The Devils’ Powerplay: An Achilles Heel for New Jersey

Coming into the Eastern Conference quarterfinals, the Devils were badly outplayed by the Flyers in one pivotal area: powerplay goals. While the Flyers ranked second in powerplay goals and third in powerplay assists. The Devils sat on the other end of the spectrum, ranking 21st in powerplay goals and assists. Playing against the Flyers, the Devils would get chances. One of the biggest factors would be whether or not the Devils could make the Flyers pay for their mistakes. Instead, the Devils have, so far, failed to capitalize on their chances.

In games one, the Flyers handed the Devils an opportunity to beat them with the man advantage. Down 2-0 in game one, the Flyers spent six minutes of the third period in the box, including a double-minor on Oskars Bartulis for high-sticking David Clarkson. The Devils couldn’t even set up in the zone, wasting their opportunities. It’s no surprise that the team ended up dropping the first game, 2-1, after missing out on five extra-man opportunities.

Yesterday was another example of the lack of powerplay skill. The Flyers gave the Devils eight – EIGHT – powerplay opportunities. The Devils converted on two chances, which isn’t a terrible percentage. But, on their other six chances, the Devils did little to even apply pressure to the Flyers. They only managed seven shots on their eight powerplay opportunities. That’s less than a shot per attempt. By the end of the game, the Devils powerplay looked jumbled and confused. Instead of putting pressure on Brian Boucher and the Flyers defense, the Devils allowed their opportunities to slide away. That, coupled with the lousy third period play, doomed the Devils in their 3-2 loss.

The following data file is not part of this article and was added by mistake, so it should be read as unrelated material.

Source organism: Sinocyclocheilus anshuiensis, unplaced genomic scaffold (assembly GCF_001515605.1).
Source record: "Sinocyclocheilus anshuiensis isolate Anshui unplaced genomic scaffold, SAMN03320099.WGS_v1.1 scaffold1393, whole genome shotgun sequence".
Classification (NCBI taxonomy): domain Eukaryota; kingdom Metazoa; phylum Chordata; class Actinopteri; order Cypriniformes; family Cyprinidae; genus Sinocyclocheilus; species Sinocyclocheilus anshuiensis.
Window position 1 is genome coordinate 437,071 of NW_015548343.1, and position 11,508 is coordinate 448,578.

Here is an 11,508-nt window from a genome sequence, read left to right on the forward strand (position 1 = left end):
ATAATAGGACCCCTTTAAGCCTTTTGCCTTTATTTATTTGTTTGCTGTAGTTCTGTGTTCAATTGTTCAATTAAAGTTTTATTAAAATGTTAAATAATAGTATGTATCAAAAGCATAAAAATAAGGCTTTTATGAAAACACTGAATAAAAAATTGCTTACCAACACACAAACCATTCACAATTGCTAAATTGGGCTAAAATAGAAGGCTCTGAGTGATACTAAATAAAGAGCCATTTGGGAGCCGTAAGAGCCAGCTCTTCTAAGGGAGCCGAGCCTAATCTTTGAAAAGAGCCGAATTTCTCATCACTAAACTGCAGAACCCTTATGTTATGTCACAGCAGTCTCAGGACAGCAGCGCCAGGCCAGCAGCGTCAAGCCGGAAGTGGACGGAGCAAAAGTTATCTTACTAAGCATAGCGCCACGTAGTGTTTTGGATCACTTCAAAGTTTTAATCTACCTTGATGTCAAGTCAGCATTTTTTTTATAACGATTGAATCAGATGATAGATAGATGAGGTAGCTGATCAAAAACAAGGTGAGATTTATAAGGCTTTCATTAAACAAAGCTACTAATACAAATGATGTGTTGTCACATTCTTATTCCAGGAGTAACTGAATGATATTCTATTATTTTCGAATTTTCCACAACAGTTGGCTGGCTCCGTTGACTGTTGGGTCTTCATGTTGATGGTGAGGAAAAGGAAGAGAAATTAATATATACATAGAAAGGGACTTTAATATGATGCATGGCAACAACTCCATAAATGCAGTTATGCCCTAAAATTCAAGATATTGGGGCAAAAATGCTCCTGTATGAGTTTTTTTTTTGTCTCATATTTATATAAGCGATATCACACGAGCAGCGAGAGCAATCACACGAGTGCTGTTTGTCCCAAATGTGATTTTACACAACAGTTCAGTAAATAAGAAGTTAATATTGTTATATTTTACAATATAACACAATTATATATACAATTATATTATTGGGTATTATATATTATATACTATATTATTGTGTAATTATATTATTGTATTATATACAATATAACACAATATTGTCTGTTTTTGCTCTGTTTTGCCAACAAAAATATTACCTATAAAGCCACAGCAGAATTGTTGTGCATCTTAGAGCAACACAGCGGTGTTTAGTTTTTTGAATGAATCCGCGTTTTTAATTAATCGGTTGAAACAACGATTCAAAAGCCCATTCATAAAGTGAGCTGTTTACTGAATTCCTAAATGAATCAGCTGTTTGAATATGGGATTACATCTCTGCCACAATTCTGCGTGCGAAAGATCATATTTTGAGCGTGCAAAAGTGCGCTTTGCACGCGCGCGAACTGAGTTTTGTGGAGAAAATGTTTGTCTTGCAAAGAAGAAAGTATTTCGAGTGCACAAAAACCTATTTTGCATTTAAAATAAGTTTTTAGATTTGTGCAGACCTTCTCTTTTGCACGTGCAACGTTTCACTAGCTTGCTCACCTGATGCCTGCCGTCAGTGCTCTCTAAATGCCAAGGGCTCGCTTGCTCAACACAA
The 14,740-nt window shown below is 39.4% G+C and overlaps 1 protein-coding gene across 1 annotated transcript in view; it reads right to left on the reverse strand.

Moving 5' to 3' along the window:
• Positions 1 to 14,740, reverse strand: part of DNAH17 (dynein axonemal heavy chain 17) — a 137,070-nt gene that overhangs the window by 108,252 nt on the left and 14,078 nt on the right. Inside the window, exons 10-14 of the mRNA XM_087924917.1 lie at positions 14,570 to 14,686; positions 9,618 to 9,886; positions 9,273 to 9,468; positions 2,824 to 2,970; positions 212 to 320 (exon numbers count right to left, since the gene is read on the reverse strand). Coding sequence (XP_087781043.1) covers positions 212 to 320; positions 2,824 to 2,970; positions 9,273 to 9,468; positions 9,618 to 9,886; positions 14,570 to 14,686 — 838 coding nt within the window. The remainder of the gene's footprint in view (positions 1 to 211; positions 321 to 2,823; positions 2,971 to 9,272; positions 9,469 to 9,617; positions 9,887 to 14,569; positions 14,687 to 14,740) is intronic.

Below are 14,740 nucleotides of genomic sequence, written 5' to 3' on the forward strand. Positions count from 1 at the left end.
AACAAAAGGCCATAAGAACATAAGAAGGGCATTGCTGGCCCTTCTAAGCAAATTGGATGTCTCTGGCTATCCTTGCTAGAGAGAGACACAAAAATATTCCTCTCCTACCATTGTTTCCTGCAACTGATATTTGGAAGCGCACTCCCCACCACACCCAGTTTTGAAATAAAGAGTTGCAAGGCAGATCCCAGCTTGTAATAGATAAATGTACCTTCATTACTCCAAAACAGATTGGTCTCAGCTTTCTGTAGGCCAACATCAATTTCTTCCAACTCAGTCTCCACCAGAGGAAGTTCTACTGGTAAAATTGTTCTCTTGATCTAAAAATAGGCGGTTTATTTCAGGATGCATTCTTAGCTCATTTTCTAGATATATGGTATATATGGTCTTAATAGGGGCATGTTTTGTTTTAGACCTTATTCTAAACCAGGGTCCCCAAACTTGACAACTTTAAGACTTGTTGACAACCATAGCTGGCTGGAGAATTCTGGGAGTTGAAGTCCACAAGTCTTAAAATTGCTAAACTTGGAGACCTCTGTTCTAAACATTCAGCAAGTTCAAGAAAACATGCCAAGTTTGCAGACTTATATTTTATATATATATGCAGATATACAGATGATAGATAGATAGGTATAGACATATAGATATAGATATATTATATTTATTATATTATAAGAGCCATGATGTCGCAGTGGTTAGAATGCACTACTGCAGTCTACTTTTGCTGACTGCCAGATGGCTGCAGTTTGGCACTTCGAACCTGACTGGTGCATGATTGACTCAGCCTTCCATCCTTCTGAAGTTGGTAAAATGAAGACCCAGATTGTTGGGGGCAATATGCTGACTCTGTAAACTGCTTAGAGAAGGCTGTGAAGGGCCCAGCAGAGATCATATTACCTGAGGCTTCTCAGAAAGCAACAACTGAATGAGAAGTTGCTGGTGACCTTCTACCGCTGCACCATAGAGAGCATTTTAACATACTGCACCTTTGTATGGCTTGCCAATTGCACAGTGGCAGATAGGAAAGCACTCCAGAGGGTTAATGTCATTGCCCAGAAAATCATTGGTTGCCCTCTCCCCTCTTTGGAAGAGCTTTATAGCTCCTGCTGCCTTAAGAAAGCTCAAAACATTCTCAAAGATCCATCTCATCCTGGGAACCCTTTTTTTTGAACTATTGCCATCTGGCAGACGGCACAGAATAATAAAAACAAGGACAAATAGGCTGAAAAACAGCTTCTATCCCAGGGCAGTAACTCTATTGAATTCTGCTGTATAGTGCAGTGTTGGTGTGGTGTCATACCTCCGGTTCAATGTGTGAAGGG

In the Eastern Conference quarterfinals, the Devils are 3-for-16 with the man advantage. That’s 18.7% While it’s not expected for the Devils to score a powerplay goal every single time they have an advantage, they should be putting pressure on the Flyers defense. They’ve looked absolutely terrible so far. No puck movement, no creativity, and no aggressive play. Without these three things, the Devils powerplay looks flat and unimaginative. The only way they can score against a swarming Philadelphia penalty kill is to move the puck and create opportunities. The usual dump in, play with the puck and try to get a shot off just won’t cut it. By moving the puck quickly, the Devils can open up lanes.

One great example is the Andy Greene powerplay goal in game two. The Devils used quick passing and deception to draw the Flyers to Ilya Kovalchuk. With the defense collapsing around the left-winger, Greene worked into the zone and one-timed a pass into the back of the net. Those things are going to create powerplay chances. Without doing this, the Devils are going to continue to struggle to put any pressure on the Flyers. With Philadelphia continuing to give the Devils chances, the powerplay will only grow in importance. If the Devils can’t figure it out, it may become their achilles heel.

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